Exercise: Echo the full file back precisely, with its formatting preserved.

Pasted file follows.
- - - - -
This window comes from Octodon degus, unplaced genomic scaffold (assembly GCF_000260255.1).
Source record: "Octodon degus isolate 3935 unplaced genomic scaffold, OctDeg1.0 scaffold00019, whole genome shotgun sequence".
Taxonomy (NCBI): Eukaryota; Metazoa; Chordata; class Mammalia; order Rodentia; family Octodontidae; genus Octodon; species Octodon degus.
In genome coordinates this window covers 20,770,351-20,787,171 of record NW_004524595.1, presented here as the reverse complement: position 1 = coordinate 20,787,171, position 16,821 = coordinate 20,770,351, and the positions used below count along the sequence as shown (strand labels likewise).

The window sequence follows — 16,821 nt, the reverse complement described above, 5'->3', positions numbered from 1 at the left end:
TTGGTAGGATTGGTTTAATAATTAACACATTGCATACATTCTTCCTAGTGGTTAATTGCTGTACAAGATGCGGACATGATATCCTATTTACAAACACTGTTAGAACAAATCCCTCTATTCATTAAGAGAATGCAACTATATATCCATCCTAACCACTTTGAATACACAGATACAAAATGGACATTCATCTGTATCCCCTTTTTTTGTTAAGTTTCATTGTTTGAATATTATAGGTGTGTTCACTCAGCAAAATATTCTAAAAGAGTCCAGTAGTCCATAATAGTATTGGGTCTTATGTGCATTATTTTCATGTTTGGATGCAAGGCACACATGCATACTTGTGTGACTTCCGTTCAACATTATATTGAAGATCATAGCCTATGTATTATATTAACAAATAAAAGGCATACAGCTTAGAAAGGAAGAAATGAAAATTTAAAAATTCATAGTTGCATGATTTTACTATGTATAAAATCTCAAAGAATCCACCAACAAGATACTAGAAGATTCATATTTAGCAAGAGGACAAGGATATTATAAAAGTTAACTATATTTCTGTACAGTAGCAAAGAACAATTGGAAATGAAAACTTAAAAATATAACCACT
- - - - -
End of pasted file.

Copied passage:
This window comes from Octodon degus, unplaced genomic scaffold (assembly GCF_000260255.1).
Source record: "Octodon degus isolate 3935 unplaced genomic scaffold, OctDeg1.0 scaffold00019, whole genome shotgun sequence".
Taxonomy (NCBI): Eukaryota; Metazoa; Chordata; class Mammalia; order Rodentia; family Octodontidae; genus Octodon; species Octodon degus.
In genome coordinates this window covers 20,770,351-20,787,171 of record NW_004524595.1, presented here as the reverse complement: position 1 = coordinate 20,787,171, position 16,821 = coordinate 20,770,351, and the positions used below count along the sequence as shown (strand labels likewise).

The window sequence follows — 16,821 nt, the reverse complement described above, 5'->3', positions numbered from 1 at the left end:
TTGGTAGGATTGGTTTAATAATTAACACATTGCATACATTCTTCCTAGTGGTTAATTGCTGTACAAGATGCGGACATGATATCCTATTTACAAACACTGTTAGAACAAATCCCTCTATTCATTAAGAGAATGCAACTATATATCCATCCTAACCACTTTGAATACACAGATACAAAATGGACATTCATCTGTATCCCCTTTTTTTGTTAAGTTTCATTGTTTGAATATTATAGGTGTGTTCACTCAGCAAAATATTCTAAAAGAGTCCAGTAGTCCATAATAGTATTGGGTCTTATGTGCATTATTTTCATGTTTGGATGCAAGGCACACATGCATACTTGTGTGACTTCCGTTCAACATTATATTGAAGATCATAGCCTATGTATTATATTAACAAATAAAAGGCATACAGCTTAGAAAGGAAGAAATGAAAATTTAAAAATTCATAGTTGCATGATTTTACTATGTATAAAATCTCAAAGAATCCACCAACAAGATACTAGAAGATTCATATTTAGCAAGAGGACAAGGATATTATAAAAGTTAACTATATTTCTGTACAGTAGCAAAGAACAATTGGAAATGAAAACTTAAAAATATAACCACT